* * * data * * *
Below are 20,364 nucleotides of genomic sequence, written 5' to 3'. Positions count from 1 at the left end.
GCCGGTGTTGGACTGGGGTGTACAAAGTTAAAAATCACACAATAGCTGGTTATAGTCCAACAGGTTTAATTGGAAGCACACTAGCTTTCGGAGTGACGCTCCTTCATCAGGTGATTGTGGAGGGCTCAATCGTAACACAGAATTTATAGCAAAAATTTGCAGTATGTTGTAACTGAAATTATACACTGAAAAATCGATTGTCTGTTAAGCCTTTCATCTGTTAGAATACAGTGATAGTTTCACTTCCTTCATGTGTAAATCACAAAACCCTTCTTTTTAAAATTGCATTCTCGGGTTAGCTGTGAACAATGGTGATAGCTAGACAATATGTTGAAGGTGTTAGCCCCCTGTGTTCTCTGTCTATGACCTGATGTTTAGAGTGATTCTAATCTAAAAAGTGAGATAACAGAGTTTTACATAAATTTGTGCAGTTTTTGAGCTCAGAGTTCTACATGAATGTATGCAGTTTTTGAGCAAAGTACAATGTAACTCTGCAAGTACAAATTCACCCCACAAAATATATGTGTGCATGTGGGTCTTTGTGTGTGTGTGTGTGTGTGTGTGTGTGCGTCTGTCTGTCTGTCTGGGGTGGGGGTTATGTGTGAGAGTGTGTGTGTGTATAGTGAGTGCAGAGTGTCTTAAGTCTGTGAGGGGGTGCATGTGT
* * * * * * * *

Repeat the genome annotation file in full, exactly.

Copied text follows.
Below are 20,364 nucleotides of genomic sequence, written 5' to 3'. Positions count from 1 at the left end.
GCCGGTGTTGGACTGGGGTGTACAAAGTTAAAAATCACACAATAGCTGGTTATAGTCCAACAGGTTTAATTGGAAGCACACTAGCTTTCGGAGTGACGCTCCTTCATCAGGTGATTGTGGAGGGCTCAATCGTAACACAGAATTTATAGCAAAAATTTGCAGTATGTTGTAACTGAAATTATACACTGAAAAATCGATTGTCTGTTAAGCCTTTCATCTGTTAGAATACAGTGATAGTTTCACTTCCTTCATGTGTAAATCACAAAACCCTTCTTTTTAAAATTGCATTCTCGGGTTAGCTGTGAACAATGGTGATAGCTAGACAATATGTTGAAGGTGTTAGCCCCCTGTGTTCTCTGTCTATGACCTGATGTTTAGAGTGATTCTAATCTAAAAAGTGAGATAACAGAGTTTTACATAAATTTGTGCAGTTTTTGAGCTCAGAGTTCTACATGAATGTATGCAGTTTTTGAGCAAAGTACAATGTAACTCTGCAAGTACAAATTCACCCCACAAAATATATGTGTGCATGTGGGTCTTTGTGTGTGTGTGTGTGTGTGTGTGTGTGCGTCTGTCTGTCTGTCTGGGGTGGGGGTTATGTGTGAGAGTGTGTGTGTGTATAGTGAGTGCAGAGTGTCTTAAGTCTGTGAGGGGGTGCATGTGT